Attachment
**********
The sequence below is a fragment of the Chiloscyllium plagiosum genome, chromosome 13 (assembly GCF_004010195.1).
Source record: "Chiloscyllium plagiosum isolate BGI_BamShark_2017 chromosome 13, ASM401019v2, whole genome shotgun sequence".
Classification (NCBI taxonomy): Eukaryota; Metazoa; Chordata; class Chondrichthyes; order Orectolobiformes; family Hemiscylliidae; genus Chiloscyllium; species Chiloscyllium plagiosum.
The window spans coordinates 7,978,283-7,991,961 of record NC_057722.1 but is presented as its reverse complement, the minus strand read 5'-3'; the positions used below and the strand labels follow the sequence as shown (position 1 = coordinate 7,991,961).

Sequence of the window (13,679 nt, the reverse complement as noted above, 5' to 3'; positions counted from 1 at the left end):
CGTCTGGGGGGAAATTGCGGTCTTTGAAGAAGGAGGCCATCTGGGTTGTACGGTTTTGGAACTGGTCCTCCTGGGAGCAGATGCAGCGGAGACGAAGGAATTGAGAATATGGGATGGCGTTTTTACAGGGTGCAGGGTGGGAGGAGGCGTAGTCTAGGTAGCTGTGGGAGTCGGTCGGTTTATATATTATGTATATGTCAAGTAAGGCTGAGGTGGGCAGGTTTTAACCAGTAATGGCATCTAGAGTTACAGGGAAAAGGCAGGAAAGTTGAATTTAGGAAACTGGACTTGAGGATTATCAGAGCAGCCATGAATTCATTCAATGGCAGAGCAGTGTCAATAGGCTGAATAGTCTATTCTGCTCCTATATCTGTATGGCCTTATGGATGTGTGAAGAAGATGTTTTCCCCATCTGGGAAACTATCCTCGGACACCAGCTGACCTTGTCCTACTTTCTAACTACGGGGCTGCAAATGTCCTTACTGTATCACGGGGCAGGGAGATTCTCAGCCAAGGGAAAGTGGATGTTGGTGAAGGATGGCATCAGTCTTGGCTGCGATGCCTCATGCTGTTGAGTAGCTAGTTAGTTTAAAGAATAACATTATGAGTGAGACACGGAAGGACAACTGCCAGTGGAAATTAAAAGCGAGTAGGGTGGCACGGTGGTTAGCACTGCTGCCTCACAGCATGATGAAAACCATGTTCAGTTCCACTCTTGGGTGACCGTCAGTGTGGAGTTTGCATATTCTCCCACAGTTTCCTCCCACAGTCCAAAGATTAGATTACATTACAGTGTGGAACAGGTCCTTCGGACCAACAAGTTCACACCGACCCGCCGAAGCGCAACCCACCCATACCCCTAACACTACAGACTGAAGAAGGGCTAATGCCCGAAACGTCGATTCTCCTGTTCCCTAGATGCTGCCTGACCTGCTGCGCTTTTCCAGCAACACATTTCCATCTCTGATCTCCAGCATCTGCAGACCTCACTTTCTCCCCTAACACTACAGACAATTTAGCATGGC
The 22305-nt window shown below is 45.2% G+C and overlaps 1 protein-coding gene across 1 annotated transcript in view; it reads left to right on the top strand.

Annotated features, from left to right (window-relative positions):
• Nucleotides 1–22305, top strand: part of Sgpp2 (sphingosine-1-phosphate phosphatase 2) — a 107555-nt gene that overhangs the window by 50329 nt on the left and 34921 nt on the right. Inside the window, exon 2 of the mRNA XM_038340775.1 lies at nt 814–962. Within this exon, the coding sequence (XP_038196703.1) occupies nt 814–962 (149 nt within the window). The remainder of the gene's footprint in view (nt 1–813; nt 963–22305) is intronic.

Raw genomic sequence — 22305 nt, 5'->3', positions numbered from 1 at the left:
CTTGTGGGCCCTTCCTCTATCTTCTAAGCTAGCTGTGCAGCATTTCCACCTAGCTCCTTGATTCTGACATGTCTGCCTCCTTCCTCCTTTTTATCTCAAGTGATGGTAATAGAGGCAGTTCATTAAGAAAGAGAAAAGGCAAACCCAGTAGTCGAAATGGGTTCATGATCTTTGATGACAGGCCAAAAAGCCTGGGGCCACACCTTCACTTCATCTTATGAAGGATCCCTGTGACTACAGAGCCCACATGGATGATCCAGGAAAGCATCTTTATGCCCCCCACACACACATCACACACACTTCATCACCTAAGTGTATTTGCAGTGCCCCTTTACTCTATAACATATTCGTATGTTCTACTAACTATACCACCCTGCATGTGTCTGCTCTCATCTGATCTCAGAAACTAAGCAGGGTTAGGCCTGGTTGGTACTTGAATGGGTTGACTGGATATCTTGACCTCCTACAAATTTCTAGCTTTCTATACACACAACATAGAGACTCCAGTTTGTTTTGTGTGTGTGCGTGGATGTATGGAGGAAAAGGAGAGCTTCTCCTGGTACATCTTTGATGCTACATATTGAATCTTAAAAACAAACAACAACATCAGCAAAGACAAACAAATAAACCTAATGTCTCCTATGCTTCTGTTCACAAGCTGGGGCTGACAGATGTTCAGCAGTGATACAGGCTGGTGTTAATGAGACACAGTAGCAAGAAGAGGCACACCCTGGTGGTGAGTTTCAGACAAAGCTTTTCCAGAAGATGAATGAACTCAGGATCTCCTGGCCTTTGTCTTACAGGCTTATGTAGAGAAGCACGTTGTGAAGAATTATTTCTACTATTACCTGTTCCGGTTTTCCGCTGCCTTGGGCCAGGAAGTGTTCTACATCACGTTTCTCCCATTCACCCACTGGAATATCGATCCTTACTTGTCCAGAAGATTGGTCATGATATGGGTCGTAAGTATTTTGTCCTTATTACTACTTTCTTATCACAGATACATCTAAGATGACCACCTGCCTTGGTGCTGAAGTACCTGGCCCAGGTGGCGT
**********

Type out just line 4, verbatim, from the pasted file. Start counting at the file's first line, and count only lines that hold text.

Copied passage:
The window spans coordinates 7,978,283-7,991,961 of record NC_057722.1 but is presented as its reverse complement, the minus strand read 5'-3'; the positions used below and the strand labels follow the sequence as shown (position 1 = coordinate 7,991,961).